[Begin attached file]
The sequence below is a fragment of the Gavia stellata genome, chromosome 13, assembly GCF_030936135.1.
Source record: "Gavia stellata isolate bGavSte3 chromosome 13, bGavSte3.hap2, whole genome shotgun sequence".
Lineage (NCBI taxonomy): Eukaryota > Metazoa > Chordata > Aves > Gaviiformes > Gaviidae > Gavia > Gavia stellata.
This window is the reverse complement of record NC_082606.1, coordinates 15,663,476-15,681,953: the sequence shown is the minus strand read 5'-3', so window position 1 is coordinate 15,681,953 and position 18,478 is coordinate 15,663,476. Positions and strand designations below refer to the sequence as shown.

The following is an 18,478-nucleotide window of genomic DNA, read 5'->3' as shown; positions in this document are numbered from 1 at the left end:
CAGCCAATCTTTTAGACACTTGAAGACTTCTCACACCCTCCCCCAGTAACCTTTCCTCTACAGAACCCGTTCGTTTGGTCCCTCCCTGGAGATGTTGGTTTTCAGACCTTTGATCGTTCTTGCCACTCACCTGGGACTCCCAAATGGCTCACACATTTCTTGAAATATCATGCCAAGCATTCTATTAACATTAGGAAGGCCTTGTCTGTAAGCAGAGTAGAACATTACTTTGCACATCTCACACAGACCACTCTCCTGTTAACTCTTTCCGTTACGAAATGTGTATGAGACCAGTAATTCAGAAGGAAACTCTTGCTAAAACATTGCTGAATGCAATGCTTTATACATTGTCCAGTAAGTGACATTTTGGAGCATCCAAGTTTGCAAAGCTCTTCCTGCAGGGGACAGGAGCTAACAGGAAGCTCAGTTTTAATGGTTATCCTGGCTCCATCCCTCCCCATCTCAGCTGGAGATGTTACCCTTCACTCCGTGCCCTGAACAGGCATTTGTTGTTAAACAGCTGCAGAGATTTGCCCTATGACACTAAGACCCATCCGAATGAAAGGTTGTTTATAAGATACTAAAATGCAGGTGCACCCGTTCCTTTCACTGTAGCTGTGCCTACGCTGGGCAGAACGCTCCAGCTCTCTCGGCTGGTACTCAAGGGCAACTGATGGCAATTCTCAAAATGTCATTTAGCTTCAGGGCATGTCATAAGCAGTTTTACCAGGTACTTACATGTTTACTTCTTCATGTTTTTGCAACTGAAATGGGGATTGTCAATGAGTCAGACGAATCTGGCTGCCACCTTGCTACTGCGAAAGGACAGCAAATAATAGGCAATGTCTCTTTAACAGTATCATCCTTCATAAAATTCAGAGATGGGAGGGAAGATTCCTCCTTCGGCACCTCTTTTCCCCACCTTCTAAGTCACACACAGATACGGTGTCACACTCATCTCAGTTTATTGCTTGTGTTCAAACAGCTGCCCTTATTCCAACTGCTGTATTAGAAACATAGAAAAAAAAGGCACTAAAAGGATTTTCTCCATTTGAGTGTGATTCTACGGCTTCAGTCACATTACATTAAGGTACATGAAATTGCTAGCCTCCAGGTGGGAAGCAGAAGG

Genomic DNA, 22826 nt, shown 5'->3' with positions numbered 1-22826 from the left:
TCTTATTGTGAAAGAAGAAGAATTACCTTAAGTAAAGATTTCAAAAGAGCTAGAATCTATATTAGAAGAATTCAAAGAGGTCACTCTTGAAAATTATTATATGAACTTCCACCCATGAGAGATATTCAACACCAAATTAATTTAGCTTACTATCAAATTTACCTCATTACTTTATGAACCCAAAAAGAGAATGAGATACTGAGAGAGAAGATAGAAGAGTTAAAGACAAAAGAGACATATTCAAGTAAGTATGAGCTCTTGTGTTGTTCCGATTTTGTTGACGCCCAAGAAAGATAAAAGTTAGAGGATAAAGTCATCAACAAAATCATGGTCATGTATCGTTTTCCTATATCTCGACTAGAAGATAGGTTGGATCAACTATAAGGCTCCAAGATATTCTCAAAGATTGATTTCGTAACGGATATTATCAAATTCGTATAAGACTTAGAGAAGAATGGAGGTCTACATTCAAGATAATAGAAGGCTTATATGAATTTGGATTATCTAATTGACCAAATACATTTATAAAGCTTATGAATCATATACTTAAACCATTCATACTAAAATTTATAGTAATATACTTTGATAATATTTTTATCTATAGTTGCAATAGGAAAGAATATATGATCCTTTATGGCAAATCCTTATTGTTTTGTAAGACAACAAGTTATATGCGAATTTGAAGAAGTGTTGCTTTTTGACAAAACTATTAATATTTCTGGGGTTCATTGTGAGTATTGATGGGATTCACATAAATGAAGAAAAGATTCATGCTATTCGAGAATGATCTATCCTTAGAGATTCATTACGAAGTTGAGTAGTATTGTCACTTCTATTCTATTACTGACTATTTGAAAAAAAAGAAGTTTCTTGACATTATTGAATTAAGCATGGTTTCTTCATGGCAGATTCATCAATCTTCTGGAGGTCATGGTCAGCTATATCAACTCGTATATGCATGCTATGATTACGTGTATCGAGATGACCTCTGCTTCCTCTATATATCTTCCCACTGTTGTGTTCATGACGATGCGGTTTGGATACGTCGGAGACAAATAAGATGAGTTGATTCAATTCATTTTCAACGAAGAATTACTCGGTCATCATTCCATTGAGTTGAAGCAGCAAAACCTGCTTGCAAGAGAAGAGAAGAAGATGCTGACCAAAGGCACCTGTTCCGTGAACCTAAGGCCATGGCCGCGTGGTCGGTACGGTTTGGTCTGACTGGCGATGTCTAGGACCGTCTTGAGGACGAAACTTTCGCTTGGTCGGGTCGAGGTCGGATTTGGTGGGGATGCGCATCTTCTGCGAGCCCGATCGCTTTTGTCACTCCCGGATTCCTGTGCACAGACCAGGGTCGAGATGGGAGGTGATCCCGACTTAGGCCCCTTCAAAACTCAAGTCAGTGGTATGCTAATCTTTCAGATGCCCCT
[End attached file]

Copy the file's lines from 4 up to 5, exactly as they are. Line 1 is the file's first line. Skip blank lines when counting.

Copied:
This window is the reverse complement of record NC_082606.1, coordinates 15,663,476-15,681,953: the sequence shown is the minus strand read 5'-3', so window position 1 is coordinate 15,681,953 and position 18,478 is coordinate 15,663,476. Positions and strand designations below refer to the sequence as shown.

The following is an 18,478-nucleotide window of genomic DNA, read 5'->3' as shown; positions in this document are numbered from 1 at the left end: